Nash Ridley writes what he calls 'startled fiction.' He lives
in Bedford, Ohio.
Welcome to Hollywood
The interview starts out like any other conversation between
an actor and a journalist, except for the 200-lb. lady in the
corner of the room, the 20 jars of Import World pitted garlic
jalapeno olives and a pervading sense of melancholy and rage.
I never comment about anyone's personal habits, mainly because
at this stage of my life, I carry a two-foot-long machete, a
gallon of single-malt scotch whiskey, a Nazi helmet, a picture
of my great grandmother and the collected works of Thomas Jefferson
into every interview. "I demand a sense of your character,"
I tell the actor. At this point, I know full well he will be
playing the vicious albino dwarf shoeshine boy of a certain banana
republic dictator in the upcoming film by famed Argentine director
Lopez de Carlos. I need graphic displays! I want to see him act
out the beheading of despicable spider monkeys. I crave a taste
of the scene where he squeezes a 55-gallon drum of coconut oil
in a death grip. "Well, i see this role as a serious intellectual
challenge," says the actor, fresh off of his success playing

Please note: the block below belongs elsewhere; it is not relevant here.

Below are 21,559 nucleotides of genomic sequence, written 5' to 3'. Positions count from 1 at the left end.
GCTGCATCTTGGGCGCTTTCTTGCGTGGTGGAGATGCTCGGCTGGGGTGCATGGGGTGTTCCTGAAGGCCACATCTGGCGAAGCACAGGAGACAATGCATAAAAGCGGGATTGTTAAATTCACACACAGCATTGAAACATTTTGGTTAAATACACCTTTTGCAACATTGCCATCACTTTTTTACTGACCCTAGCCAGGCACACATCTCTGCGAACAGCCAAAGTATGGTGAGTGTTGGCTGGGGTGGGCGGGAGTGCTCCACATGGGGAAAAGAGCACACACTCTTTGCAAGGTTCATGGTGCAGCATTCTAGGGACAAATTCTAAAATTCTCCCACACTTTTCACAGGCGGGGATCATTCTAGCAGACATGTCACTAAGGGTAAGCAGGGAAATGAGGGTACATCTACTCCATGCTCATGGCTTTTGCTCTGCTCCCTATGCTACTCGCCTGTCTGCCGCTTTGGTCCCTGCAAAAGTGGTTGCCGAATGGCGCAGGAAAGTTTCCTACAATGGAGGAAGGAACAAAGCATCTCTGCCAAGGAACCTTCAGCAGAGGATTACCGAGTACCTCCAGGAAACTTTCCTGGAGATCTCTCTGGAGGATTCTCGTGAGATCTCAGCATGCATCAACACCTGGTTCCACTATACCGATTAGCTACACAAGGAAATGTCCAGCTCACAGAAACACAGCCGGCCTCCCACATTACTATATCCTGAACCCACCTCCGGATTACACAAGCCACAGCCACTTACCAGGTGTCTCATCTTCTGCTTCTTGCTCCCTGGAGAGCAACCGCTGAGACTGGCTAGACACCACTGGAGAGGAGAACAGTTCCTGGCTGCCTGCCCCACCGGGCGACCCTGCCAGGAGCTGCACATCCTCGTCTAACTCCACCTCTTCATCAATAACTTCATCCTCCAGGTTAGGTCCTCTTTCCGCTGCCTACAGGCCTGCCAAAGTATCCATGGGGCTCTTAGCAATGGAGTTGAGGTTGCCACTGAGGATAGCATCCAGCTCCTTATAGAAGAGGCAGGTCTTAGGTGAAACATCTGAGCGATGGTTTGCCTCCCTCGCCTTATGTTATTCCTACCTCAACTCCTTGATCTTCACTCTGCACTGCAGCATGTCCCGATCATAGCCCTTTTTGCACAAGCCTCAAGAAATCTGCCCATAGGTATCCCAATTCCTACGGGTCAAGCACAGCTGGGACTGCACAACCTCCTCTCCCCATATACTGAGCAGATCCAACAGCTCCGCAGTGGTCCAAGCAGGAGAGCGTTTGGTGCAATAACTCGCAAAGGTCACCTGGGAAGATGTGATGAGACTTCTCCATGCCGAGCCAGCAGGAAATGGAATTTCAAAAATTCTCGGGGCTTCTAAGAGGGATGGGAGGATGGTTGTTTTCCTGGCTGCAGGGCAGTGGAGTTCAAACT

Oscar the benevolent doorman in a revival of Stan Fishman's classic
broadway play "And Silent Walks The Donkey." Bored,
I swig scotch right from the bottle and thumb the edge of my
machete. "And the part," the actor continues, "truly
challenges me in my first film role, because i will have to,
for the first time, actually become an albino dwarf shoeshine
boy." I have interviewed actors before and this one strikes
me as mercilessly obtuse. Maybe it's the 200-lb. lady eyeing
me from the corner with all the delicacy of a piano being dropped
on my head from the 14th story. Or maybe it's the way the actor
looks at the jars of garlic jalapeno olives without pouring a
handful into his mouth and chomping on them. "Don't give
me any more of this sensitive actor crap," I scream at him.
"You've got all the sensitivity of a toilet seat!"
And before I know it, I tear open the covers of a Thomas Jefferson
book and begin quoting passages about the sovereignty of the
Mississippi River and the plight of the Kaskaskia Indians. At
this point, the 200-lb. lady makes her move, but I'm ready for
her. I hold up the picture of my great granbdmother and taunt
her with words about depression-era America and nuclear implosion
of the American Dream. The actor tries to restore peace, but
I slam the Nazi helmet on his head and holler instructions to
him like the director he'll never have. "Not like that!
Albino dwarf shoeshine boys crawl on all fours like this when
searching for lost shoe polish!" I get on all fours and
root around, and the 200-lb. lady looks on in dismay and the
actor is terrified beyond his wildest imagination. "Welcome
to Hollywood!" I scream.